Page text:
Although Africa’s probably best known for the extraordinary quality, and quantity of wildlife that she protects, not for nothing is the continent known as the cradle of mankind. Africa is home to an extraordinary array of different cultures, and incorporating a well thought out visit to the local community is (we think) an essential part of any African adventure, provided it’s done in the right way.
We’re not fans of canned “cultural performances”, so we won’t recommend somewhere if we don’t think it’ll be enriching (and fun) for both you, and your local hosts. The chance to wander the plains alongside a Maasai warrior, or watch the seemingly empty Botswanan desert spring to life through the teachings of a San bushman guide is a fantastic way to get to know a culture entirely different from our own. Best of all, visiting the local community is often the best way to ensure that the money you spend on your holiday reaches the people who need it most.
Meet the Maasai in Kenya and Tanzania
Any visitor to Kenya or Northern Tanzania can’t help but notice the striking red shukas of the Maasai morans, billowing in the breeze as they stride across the savannah. Small children herd goats beside the road, elders hold council in the shade of acacia trees and ladies carefully build the family manyattas. Though many Maasai will have a mobile phone tucked away somewhere in their robes, the nomadic lifestyle is largely a thing of the past, and most Maasai families live in permanent homes in Northern Tanzania and parts of Kenya. Further north still are the Samburu people of Kenya, who are related to the Maasai and wear similarly striking outfits.
You’ll encounter Maasai askaris (guards) in many safari camps, and numerous safari camps in the Masai Mara have Maasai guides. If you’d like to visit a manyatta, we’d recommend avoiding the ones in busy tourist areas of Northern Tanzania as this can feel more than a little commercialised. Instead head to some of the private conservancies in Laikipia in Kenya, or visit largely undiscovered areas like West Kilimanjaro in Tanzania, Alternatively, incorporate a visit to a manyatta as part of a safari in the Masai Mara– the fee for your visit will go directly to benefit the local community.
Visit the Himba in Nambia
Visitors to the Kunene region of Northern Namibia will often meet Himba pastoralists seemingly in the middle of nowhere, travelling in search of grazing for their cattle and goats. As the Himba live in such a barren, remote, region, much of their lifestyle remains largely traditional. Many Himba people live in temporary villages, and the ladies are particularly distinctive, covering their skin with a mixture of fat and ochre. You are most likely to encounter the Himba people on visits to some of the most remote areas of Namibia- we’ve heard of at least one plane being flagged down on a Skeleton Coast Safari for a Himba lady to have a quick chat and ask about the weather forecast…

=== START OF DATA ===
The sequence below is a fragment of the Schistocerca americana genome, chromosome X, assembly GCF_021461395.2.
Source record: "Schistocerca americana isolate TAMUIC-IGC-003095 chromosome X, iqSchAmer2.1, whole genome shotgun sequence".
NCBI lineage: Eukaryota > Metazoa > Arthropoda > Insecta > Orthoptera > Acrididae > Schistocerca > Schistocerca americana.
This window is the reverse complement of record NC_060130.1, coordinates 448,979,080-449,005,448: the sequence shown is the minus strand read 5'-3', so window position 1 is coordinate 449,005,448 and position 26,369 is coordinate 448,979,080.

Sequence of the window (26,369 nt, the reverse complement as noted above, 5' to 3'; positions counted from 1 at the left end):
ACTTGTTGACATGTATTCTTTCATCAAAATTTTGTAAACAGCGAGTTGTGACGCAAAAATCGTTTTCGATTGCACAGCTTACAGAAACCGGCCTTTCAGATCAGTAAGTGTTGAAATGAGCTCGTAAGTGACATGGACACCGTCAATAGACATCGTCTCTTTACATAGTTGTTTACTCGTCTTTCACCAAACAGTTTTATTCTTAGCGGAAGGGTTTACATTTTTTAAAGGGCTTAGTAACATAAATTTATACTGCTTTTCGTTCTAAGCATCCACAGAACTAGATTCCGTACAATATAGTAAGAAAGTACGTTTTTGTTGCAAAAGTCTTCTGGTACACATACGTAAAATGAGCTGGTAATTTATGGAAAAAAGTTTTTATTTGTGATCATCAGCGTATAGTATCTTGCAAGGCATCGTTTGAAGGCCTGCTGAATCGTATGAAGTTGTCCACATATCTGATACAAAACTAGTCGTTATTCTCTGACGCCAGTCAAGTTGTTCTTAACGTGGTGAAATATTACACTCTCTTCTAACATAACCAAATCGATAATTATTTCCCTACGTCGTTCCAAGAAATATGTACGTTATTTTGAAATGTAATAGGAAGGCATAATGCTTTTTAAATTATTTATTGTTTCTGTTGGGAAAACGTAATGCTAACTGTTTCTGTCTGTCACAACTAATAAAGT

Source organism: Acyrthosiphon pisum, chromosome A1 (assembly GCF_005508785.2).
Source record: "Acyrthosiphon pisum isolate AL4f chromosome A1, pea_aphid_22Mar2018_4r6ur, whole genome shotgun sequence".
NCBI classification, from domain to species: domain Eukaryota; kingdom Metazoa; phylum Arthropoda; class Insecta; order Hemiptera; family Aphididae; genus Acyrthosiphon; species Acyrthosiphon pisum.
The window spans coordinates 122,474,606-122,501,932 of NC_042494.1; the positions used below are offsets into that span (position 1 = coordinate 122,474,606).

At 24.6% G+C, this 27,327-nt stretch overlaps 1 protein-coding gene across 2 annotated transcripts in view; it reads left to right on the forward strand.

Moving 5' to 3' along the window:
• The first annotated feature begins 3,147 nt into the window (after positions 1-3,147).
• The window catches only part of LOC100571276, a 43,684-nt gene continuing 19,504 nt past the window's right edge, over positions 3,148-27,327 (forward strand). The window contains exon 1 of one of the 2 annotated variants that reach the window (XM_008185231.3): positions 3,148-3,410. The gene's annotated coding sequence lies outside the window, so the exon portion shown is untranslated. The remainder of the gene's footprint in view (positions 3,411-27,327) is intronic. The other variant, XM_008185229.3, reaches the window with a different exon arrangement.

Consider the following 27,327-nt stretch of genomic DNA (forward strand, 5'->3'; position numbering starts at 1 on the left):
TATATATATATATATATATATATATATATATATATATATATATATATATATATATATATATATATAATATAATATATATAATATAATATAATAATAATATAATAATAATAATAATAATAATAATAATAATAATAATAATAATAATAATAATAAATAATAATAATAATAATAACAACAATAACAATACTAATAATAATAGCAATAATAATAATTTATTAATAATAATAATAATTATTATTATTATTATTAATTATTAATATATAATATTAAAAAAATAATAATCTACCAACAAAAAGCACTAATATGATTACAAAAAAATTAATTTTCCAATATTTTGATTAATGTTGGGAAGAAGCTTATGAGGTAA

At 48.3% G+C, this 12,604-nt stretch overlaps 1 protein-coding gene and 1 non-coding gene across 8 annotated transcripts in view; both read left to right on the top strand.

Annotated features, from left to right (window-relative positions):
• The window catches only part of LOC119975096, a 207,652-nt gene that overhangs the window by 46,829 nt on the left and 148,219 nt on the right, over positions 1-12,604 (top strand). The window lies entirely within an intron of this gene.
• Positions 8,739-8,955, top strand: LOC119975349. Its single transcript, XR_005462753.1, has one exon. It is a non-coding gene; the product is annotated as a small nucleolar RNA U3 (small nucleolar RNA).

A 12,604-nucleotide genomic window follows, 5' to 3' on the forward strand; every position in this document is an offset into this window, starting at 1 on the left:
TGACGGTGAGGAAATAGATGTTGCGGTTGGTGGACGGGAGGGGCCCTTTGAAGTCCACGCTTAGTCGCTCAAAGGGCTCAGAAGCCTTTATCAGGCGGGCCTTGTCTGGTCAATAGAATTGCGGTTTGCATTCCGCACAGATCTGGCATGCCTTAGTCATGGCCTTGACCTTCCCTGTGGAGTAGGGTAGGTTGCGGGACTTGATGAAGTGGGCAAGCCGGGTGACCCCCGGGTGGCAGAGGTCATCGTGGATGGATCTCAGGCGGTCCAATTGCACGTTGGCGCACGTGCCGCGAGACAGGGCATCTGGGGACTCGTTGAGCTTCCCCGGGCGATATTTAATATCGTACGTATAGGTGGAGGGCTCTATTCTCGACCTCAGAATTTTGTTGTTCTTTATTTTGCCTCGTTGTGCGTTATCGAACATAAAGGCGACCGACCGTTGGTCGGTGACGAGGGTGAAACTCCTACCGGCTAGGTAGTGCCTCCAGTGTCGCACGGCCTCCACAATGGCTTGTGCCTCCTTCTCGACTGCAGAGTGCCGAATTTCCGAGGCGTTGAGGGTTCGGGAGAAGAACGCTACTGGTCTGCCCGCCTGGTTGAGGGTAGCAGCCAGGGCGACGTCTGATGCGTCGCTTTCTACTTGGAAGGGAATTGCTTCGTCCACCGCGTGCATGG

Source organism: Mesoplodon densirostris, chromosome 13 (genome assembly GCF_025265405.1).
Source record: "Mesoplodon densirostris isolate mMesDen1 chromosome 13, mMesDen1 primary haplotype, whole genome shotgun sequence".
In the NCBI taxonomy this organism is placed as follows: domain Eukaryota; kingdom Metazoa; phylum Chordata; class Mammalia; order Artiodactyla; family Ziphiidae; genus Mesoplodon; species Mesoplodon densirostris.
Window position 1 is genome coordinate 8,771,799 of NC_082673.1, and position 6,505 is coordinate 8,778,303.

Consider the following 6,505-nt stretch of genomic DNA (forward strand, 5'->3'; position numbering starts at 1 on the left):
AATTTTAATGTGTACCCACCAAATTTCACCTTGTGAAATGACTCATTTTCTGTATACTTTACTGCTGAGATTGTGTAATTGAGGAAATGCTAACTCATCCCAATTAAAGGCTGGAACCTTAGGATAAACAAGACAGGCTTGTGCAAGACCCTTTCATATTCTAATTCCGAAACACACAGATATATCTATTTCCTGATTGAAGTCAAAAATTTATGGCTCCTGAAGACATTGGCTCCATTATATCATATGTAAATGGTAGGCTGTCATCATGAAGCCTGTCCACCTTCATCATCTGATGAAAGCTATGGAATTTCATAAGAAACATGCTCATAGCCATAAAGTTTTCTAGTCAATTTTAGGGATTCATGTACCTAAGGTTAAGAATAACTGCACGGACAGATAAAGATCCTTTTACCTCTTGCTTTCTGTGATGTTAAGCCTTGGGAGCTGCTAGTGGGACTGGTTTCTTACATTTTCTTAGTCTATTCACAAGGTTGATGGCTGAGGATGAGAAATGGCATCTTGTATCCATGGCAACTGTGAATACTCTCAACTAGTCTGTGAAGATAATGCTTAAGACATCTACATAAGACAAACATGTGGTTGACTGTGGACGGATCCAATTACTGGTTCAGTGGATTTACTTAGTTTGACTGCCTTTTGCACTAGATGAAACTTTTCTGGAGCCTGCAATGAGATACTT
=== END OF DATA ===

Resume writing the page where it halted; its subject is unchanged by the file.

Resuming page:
Meet the San bushmen in Botswana
The San bushmen were historically resident in Botswana’s Central Kalahari Game Reserve. Today, while many San live a traditional lifestyle, largely foraging from the land, visitors to the Central Kalahari Game Reserve and the Mkgadikgadi Salt Pans may also meet San guides or visit a traditional village. If you have the opportunity to walk through the desert with a San guide- take it- you’ll see your environment in a totally different way. Where you see a barren desert they’ll rapidly point out roots that are sources of water and holes that harbour hidden life.
Visit a township in South Africa
As part of a tour of South Africa many of our travellers will spend time in Cape Town or Johannesburg, and if that’s you, we’d wholeheartedly recommend setting aside some time to spend in one of the townships. We’d encourage you to get as hands on as possible- take a cookery lesson in Cape Town or a cycling tour of Soweto. Getting involved is a real icebreaker and hugely informative. And this is really just the tip of the iceberg- for those who want a greater insight, we can arrange a number of longer cultural tours as part of a stay in South Africa including anything from a visit to Cape Town‘s District Six Museum or sitting down to a Cape Malay curry in a local home.
Want to incorporate a visit to the local community in your African adventure?